I have very vivid memories playing with Margaret, Joyce and Robert. In fact I remember when there was a bit of conflict over a matchbox car with Robert when Margaret intervened, as she was older than us, and taught me my very first English word. She said just say “Please” to Robert and he will give you the car. It did work well and I never forgot my first word in English!
The Archibald’s father was a very handsome looking man, working all the time as the Chef in the Governors Palace. Margaret said “he was so handsome, when they were back in the UK at about 16 years of age all her old school friends thought he was my boyfriend until I put them straight. He stayed handsome just till the end when he was very ill. God rest his soul.”
I remember him smiling all the time and bringing goodies for us kids, both Archibald parents were very nice towards us. Archie was very keen on model aeroplane making and I remember scrounging around in the rubbish tip we used to deposit rubbish in at the bottom of the garden and finding bits and pieces of his handywork of the aeroplanes he had discarded and I tried to build my own.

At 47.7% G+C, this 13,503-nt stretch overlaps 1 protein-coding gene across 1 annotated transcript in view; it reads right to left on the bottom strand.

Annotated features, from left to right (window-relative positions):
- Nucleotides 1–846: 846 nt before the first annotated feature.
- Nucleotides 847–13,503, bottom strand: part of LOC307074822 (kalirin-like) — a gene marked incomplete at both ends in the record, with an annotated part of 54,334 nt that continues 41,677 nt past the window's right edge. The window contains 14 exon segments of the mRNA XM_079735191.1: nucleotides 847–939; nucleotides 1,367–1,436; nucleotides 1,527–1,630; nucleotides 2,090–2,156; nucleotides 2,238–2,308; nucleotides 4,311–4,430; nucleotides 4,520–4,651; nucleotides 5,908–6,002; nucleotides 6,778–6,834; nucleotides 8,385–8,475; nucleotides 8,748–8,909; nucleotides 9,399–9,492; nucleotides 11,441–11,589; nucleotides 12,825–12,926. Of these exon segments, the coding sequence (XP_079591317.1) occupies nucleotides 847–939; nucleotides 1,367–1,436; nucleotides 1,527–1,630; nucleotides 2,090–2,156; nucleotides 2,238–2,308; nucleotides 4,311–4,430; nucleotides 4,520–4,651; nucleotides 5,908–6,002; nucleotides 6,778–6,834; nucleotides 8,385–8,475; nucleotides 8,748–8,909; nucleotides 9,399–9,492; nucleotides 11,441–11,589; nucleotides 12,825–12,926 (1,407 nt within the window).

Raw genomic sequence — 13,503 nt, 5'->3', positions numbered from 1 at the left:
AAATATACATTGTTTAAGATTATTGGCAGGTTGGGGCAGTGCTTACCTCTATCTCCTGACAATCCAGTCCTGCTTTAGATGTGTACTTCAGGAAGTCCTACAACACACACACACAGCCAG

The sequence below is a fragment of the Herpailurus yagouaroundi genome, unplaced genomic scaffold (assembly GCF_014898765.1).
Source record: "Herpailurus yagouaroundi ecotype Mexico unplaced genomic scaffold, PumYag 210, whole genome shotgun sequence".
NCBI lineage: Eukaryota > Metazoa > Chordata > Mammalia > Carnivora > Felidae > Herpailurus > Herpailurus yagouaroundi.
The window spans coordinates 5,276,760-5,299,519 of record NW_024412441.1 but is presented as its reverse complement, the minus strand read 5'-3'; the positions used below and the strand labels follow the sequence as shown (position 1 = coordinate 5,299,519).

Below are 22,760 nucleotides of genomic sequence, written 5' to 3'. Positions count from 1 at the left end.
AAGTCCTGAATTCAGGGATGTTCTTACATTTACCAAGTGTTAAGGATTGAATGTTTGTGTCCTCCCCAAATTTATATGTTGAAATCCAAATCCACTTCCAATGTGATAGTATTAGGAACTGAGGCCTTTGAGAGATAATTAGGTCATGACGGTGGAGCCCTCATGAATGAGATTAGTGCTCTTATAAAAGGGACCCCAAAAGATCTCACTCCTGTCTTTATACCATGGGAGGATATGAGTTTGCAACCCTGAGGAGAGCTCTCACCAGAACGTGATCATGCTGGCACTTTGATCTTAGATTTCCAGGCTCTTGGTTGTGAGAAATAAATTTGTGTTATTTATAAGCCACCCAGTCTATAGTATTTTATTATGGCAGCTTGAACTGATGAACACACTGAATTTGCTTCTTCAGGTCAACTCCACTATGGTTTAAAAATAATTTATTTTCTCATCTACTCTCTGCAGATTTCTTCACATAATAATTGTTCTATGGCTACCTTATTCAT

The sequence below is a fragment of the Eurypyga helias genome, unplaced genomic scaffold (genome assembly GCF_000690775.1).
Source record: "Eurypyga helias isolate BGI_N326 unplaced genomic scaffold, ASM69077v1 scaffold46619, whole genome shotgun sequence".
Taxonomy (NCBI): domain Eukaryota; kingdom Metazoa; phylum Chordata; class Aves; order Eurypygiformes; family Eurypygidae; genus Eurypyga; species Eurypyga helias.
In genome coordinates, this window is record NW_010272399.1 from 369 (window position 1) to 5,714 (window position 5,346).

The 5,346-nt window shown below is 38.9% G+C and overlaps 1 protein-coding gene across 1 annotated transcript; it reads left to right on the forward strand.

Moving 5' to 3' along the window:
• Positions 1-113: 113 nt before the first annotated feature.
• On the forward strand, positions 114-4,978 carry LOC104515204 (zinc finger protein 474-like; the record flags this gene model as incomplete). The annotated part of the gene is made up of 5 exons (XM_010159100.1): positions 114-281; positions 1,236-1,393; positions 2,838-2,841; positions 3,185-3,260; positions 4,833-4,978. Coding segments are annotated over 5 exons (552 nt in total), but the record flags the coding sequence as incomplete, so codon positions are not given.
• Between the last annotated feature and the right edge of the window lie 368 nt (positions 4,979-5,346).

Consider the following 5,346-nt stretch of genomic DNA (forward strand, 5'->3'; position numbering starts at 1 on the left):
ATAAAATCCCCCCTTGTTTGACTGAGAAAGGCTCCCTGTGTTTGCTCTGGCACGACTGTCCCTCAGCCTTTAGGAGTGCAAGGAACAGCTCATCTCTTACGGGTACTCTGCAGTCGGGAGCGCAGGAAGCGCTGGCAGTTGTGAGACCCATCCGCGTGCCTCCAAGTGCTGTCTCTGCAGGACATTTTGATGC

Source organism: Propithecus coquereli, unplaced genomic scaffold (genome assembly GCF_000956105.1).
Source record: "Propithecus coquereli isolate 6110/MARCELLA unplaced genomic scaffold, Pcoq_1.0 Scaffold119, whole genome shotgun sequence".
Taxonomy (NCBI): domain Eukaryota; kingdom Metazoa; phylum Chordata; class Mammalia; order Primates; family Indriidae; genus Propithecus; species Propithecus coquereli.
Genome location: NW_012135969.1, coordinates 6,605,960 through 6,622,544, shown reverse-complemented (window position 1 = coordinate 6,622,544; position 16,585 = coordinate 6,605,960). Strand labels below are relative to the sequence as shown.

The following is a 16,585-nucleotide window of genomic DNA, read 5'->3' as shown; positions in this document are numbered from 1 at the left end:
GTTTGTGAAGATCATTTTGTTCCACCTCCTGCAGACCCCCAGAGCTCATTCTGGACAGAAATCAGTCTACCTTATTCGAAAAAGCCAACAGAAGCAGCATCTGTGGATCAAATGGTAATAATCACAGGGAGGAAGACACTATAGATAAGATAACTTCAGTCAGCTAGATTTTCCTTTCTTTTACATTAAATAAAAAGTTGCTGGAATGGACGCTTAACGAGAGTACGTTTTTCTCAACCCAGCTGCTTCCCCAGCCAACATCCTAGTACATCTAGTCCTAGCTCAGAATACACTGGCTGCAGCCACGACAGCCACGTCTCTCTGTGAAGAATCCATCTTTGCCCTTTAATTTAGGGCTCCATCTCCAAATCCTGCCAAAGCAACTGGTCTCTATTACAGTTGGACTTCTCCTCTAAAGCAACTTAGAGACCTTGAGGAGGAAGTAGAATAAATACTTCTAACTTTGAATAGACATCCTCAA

I was very sick at one stage and had to have an appendectomy operation in the Nicosia General Hospital. My father was very sad and Sylvia Foot, noticing my father’s sadness, asked what was the matter with him. My father explained that his older son had an operation and was in hospital.
There was a big fuss in the hospital ward I was in when Sylvia ( Sir Hugh Foots wife) visited me armed with lollies for all the children, colouring books and an abacus for me to play with. I will never forget the Nurses fussed over me after that visitation. The chocolates that Sylvia had brought for me I could not eat, but I am sure my nurses enjoyed them. The Foots used to have a black French poodle that sometimes we would take for walks around the gardens which was rewarded by cakes or goodies by Sylvia.
Eren always remembers Nina Archibald as the lady next door who supplied Smarties and Cakes for the boys and girls. When he did not get any or finished his, he used to sneak David’s Smarties. The occasion that Robert remembers is when Eren fell in the garden pool, as he was always mischievous, when Robert gallantly saved him from drowning. As we could not swim we just looked on with my sister, not knowing what to do. Luckily Robert at that age could swim and saved him. The irrigation pool was in our playground as part of the gardens. It is amazing that our parents did not worry except on occasions to warn us about the pool. Lucky no one got hurt.
We also used to go down to the river a lot especially in winter to watch after heavy rains when it used to come down in a torrent and flood the bottom of the garden, it meandered around the gardens and then down to Nicosia. We used to collect tadpoles from the river with the Archibald children in the Spring and early summer and put them into the garden irrigation pool to grow so that we could watch their progress.